SPACE

How NASA Fights To Keep Our Dying Spacecraft Alive

NASA's deep space probes have essentially entered satellite hospice care

SPACE
Illustration: R. A. Di Ieso
Oct 23, 2016 at 7:46 PM ET

Sometime in the next 10 or so years, the massive antennas that comprise NASA’s Deep Space Network will pick up a faint, distant signal for the final time. When that day comes, humanity will say goodbye to Voyager 1, the first and to date only spacecraft to reach interstellar space. For scientists at NASA, Voyager’s death will be a moment long prepared for, and something they will have spent decades attempting to delay.

“It’s kind of like the death of a family member,” NASA scientist Suzanne Dodd told Vocativ. Dodd is the project manager of the Voyager Interstellar Mission at NASA’s Jet Propulsion Laboratory. “You know it’s coming, but it’s still sad to recognize it’s really over and you can’t communicate with the spacecraft anymore.”

No human-made object has ever traveled farther than Voyager 1, which has made it about 12.5 billion miles from Earth since its launch in 1977. That’s about 137 times the distance from Earth to the Sun, a measure known as an astronomical unit or AU. The probe’s twin, Voyager 2, is at about 112 AU, meaning it too should reach interstellar space sometime in the next few years. Given Voyager 1’s enormous head start and speed – it’s traveling at around 40,000 miles per hour – it’s certainly conceivable that nothing will overtake it as humanity’s most distant outpost in any of our lifetimes.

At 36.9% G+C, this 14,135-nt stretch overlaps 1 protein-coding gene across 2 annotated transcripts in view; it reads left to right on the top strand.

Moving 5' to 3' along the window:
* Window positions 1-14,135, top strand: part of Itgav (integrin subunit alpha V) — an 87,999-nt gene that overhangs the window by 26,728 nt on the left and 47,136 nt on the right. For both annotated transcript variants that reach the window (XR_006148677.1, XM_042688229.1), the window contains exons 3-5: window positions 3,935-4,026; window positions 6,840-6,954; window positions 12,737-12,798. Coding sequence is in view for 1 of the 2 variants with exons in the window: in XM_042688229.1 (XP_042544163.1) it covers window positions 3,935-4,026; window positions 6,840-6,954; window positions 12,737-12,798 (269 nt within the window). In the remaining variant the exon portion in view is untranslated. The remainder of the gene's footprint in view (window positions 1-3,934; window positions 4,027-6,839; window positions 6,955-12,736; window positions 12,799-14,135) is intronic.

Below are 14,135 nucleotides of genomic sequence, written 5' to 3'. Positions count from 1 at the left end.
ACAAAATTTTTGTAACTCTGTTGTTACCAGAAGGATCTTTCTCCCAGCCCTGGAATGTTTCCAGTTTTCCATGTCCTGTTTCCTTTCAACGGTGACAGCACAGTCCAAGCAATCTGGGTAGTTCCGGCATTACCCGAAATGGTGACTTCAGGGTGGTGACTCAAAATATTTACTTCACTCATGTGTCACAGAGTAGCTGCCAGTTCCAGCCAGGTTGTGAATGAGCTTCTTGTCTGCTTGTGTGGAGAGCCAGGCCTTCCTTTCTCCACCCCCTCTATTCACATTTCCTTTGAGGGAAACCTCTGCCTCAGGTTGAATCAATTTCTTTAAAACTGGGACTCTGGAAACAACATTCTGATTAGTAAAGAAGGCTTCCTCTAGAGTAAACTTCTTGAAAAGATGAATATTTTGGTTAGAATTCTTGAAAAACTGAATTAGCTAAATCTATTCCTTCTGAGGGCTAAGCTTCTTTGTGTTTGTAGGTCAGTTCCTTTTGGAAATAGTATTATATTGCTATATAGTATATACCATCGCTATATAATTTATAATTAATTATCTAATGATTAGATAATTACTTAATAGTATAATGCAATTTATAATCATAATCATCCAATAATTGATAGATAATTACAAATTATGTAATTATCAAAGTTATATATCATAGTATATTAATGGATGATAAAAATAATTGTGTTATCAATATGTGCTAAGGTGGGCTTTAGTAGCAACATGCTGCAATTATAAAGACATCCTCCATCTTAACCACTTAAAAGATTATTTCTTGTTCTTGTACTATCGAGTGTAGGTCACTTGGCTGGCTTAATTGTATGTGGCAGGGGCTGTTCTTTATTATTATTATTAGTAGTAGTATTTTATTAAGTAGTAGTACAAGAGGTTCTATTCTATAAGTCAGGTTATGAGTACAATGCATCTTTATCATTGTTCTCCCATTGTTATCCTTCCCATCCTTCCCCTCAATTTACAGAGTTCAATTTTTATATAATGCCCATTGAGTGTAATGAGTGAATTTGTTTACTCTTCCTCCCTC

But there’s no getting around it: Their condition is terminal, and what Dodd and her team are engaged in is the equivalent of deep space hospice care. While the nearly 40-year-old spacecraft present many identical challenges like managing the fading power reserves and guarding against the incredible cold of outer space, each has developed its own particular chronic conditions. “You can think of them as twins, like twin sisters, but different ailments have affected the different spacecraft,” said Dodd. “Voyager 2 is kind of tone-deaf. You need to rack through several frequencies before it finds one that it can hear.”